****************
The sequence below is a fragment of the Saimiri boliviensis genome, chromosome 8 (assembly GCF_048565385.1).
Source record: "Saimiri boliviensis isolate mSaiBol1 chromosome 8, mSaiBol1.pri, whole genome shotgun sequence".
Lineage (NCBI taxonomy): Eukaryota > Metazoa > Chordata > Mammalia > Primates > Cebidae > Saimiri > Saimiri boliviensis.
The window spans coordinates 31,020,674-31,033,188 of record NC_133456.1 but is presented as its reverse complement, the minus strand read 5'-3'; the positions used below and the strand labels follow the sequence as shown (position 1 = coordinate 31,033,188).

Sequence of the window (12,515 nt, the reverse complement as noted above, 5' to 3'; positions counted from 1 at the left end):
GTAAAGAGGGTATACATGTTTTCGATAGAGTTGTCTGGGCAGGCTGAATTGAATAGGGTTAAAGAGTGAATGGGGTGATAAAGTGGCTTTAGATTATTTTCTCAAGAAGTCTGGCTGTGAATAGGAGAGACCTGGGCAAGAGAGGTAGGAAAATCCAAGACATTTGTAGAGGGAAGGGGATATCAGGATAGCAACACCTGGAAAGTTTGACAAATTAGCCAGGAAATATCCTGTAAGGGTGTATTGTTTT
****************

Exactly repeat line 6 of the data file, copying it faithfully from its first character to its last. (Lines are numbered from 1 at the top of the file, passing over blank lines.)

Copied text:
GTAAAGAGGGTATACATGTTTTCGATAGAGTTGTCTGGGCAGGCTGAATTGAATAGGGTTAAAGAGTGAATGGGGTGATAAAGTGGCTTTAGATTATTTTCTCAAGAAGTCTGGCTGTGAATAGGAGAGACCTGGGCAAGAGAGGTAGGAAAATCCAAGACATTTGTAGAGGGAAGGGGATATCAGGATAGCAACACCTGGAAAGTTTGACAAATTAGCCAGGAAATATCCTGTAAGGGTGTATTGTTTT